Wharton, Thomas (1614-1673) (DNB00)
WHARTON, THOMAS (1614–1673), physician, only son of John Wharton (d. 10 June 1629) by his wife Elizabeth, daughter of Roger Hodson (d. 10 March 1646) of Fountains Abbey, was born at Winston-on-Tees, Durham, on 31 Aug. 1614. He was admitted at Pembroke College, Cambridge, on 4 July 1638, and matriculated two days later. He afterwards migrated to Trinity College, Oxford, where he acted for some time as tutor to John Scrope, natural son of Emanuel, lord Scrope. In 1642 he went to Bolton, where he remained three years studying; and then, having decided upon his future profession, removed to London and studied medicine under John Bathurst [q. v.] In 1646 he returned to Oxford, and was created M.D. on 7 May 1647. He was entered as a candidate of the Royal College of Physicians on 25 Jan. 1648, chosen fellow on 23 Dec. 1650, incorporated at Cambridge on his doctor's degree in 1652, and held the post of censor of the Royal College of Physicians in 1658, 1661, 1666, 1667, 1668, and 1673. Wood states, though apparently incorrectly, that between 1650 and 1660 he was one of the lecturers at Gresham College. He obtained the appointment of physician to St. Thomas's Hospital on 20 Nov. 1659, and retained it till his death in 1673. Wharton was one of the very few physicians who remained at his post in London during the whole of the outbreak of the plague of 1665. His services were recognised by a promise of the first vacant appointment of physician in ordinary to the king. When, however, a vacancy occurred and he applied for the fulfilment of the promise, he was put off with a grant of honourable augmentation to his paternal arms, for which he had to pay Sir William Dugdale 10l.
Wharton died at his house in Aldersgate Street on 15 Nov. 1673, and was buried on the 20th in the church of St. Michael Bassishaw in Basinghall Street. He married Jane, daughter of William Ashbridge of London, by whom he had three sons: Thomas, father of George Wharton (see below), Charles, and William; the last two died young. His wife predeceased him on 20 July 1669, and was buried at St. Michael Bassishaw on the 23rd. When, early in 1897, the church of St. Michael's was dismantled, special care was directed to be taken of Wharton's tomb.
A portrait of him is in the censors' room of the Royal College of Physicians, and a small watercolour copy by G. R. Harding is in the print-room of the British Museum. An engraving by White representing a man with long hair, and a large band with a tassel, is judged by Granger to represent the anatomist.
Wharton was a noted anatomist. He described the glands more accurately than had previously been done, and made valuable researches into their nature and use. He did not trust much to theory, but a great deal to dissection and experiment. He was the discoverer of the duct of the sub-maxillary gland for the conveyance of the saliva into the mouth, which bears his name. He made a special study of the minute anatomy of the pancreas. William Oughtred [q.v.], in the epistle to his 'Clavis Mathematicae' (London, 1648), speaks of Wharton's proficiency in this and other sciences; and Walton, in his 'Compleat Angler,' expresses his indebtedness to Wharton in the 'philosophical discourse' of the historical survey of his subject, and calls him 'a dear friend, that loves both me and my art of angling.' He wrote four English verses under a fanciful engraving prefixed to a translation by Elias Ashmole [q.v.], entitled 'Arcanum, or the Grand Secret of Hermetic Philosophy,' and published in his 'Theatrum Chemicum Britannicum' (London, 1652). Wood calls Wharton 'the most beloved friend' of Ashmole. The friendship, however, sustained some interruption, owing, Ashmole says, to Wharton's 'unhandsome and unfriendly dealing ' with him. A complete reconciliation took place before Wharton's death.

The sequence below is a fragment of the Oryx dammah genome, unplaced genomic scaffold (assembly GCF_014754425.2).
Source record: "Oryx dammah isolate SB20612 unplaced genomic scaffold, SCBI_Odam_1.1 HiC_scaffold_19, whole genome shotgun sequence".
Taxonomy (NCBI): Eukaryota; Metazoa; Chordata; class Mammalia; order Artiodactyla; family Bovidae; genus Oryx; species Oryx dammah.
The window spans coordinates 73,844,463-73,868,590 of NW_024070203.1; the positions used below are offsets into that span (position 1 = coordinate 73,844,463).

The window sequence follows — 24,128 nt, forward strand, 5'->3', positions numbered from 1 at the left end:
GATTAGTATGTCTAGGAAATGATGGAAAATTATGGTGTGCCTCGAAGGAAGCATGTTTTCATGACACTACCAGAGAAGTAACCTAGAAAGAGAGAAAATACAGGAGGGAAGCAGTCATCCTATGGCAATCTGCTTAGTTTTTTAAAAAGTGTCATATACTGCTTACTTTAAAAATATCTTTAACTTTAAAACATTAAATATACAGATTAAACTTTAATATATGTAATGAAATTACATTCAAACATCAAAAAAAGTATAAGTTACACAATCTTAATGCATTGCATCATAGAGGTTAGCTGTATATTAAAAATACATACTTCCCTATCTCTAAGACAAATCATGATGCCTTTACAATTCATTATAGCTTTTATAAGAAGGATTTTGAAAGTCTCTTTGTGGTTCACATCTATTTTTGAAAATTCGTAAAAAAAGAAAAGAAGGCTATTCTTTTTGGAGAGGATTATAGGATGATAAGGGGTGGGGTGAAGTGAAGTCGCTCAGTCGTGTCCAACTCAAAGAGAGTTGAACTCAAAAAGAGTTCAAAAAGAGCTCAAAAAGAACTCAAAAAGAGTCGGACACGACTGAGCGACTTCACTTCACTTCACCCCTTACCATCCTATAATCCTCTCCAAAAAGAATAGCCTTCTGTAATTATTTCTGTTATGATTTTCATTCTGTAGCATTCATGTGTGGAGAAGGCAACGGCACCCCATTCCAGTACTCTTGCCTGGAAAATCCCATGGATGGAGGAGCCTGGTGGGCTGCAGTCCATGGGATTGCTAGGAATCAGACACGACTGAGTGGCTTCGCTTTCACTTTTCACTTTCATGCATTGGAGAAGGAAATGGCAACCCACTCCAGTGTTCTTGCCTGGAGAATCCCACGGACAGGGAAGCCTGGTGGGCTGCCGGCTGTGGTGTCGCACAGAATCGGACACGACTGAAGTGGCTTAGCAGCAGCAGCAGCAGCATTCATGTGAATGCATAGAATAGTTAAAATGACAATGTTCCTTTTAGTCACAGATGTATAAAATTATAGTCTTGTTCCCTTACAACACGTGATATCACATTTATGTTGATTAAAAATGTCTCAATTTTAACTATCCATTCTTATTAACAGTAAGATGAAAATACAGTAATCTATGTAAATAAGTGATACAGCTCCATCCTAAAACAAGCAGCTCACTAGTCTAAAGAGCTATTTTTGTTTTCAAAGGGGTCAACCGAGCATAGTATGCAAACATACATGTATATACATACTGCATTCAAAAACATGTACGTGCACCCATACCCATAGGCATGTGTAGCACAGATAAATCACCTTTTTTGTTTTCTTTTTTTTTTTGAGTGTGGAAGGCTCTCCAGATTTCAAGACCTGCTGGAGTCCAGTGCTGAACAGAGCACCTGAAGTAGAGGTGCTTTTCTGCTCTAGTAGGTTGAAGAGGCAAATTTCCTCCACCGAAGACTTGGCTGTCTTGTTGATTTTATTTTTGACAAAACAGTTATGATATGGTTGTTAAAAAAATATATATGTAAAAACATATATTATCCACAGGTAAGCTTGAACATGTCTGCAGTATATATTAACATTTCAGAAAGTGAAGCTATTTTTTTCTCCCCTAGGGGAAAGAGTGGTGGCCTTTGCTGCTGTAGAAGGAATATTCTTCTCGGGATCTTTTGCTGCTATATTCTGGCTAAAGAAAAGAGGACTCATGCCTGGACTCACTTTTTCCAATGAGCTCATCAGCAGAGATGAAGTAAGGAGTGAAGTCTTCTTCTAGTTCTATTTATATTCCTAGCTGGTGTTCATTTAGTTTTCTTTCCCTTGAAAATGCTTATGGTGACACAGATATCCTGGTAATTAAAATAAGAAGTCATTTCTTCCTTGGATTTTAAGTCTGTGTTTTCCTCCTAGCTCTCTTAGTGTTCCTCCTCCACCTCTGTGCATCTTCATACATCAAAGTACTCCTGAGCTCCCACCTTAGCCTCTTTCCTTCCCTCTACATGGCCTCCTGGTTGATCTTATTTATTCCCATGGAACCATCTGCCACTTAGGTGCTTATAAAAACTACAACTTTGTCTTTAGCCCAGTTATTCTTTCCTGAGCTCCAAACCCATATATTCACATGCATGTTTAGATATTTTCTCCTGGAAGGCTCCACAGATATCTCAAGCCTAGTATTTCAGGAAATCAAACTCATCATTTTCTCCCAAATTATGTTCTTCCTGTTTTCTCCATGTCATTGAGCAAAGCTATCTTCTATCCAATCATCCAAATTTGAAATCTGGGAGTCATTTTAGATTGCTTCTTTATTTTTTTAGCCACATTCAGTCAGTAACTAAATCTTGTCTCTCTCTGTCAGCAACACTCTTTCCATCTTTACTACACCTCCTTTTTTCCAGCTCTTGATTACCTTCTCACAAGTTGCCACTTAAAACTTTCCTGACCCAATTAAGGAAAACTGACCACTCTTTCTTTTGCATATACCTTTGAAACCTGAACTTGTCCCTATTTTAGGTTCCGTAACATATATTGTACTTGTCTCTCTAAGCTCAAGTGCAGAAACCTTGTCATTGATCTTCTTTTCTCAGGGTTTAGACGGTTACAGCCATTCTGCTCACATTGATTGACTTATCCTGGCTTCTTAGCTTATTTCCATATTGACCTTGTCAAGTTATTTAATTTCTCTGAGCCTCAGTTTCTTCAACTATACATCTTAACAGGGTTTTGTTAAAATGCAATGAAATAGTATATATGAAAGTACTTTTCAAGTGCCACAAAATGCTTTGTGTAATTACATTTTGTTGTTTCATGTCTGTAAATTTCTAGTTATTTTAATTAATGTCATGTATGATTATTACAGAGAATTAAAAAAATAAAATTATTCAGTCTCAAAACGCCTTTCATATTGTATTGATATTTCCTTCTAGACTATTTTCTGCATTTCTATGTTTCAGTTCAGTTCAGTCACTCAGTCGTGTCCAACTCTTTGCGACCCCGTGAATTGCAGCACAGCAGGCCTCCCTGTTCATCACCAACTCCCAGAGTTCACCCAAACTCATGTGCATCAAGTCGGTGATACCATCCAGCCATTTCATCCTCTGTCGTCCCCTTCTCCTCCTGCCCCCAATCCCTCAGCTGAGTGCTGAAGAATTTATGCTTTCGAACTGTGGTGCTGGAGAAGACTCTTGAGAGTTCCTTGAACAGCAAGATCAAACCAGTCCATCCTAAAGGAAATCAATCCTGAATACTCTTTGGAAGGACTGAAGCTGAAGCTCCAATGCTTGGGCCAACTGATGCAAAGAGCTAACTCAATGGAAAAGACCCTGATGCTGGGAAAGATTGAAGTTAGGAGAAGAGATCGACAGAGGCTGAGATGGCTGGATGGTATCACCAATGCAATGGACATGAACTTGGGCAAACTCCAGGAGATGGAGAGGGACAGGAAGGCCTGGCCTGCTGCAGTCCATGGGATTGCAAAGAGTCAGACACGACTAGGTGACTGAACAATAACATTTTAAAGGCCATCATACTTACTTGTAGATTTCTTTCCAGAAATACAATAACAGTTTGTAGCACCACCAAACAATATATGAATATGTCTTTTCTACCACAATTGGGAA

Wharton published 'Adenographia; sive glandularum totius corporis descriptio,' London, 1656 (best edition on account of the plates); Amsterdam, 1659; Oberwesel, 1664, 1671,1675; Dusseldorf, 1730. Large portions of the work were printed in Le Clerc and Mangot's 'Bibliotheca Anatomica,' Geneva, 1699 (i. 200-3, ii. 755-73). Hieronimus Barbatus in his 'Dissertatio Elegantissima de Sanguine,' Paris, 1667, makes considerable use of Wharton's work.
His grandson, George Wharton (1688-1739), born at Old Park, Durham, on 25 Dec. 1688, was the eldest son of Thomas Wharton (1652-1714), a physician, by his wife Mary, daughter of John Hall, an alderman of Durham. He matriculated from Pembroke College, Cambridge, on 6 July 1706, and proceeded M.B. in 1712 and M.D. on 30 Sept. 1719. He was elected a fellow of the Royal College of Physicians on 30 Sept. 1720, was censor in 1725, 1729, 1732, and 1734, and held the post of treasurer from 1727 till his death on 21 March 1739 in his house in Fenchurch Street. He married Anna Maria, daughter of William Petty; but dying childless, the estate of Old Park passed to his younger brother, Robert, mayor of Durham. George Wharton presented his grandfather's portrait to the Royal College of Physicians.
[Foster's Pedigrees recorded in the Visitations of Durham, p. 325; Foster's Alumni Oxon. 17001714; Wood's Athenae, ed. Bliss, iii. 1000; Munk's Coll. of Phys. i. 255-7, ii. 74; Smyth's Obituary, pp. 82, 100; Stow's Survey, ed. Strype, vol. i. bk. iii. p. 68: Boerhaave's Methodus Studii Medici; Ward's Professors of Gresham College, pref. p. xix; Wood's Hist, and Antiq. ed. Gutch, ii. ii. 968; Granger's Biogr. Hist. iv. 222; London Gazette, 8 May 1897; Admission Registers of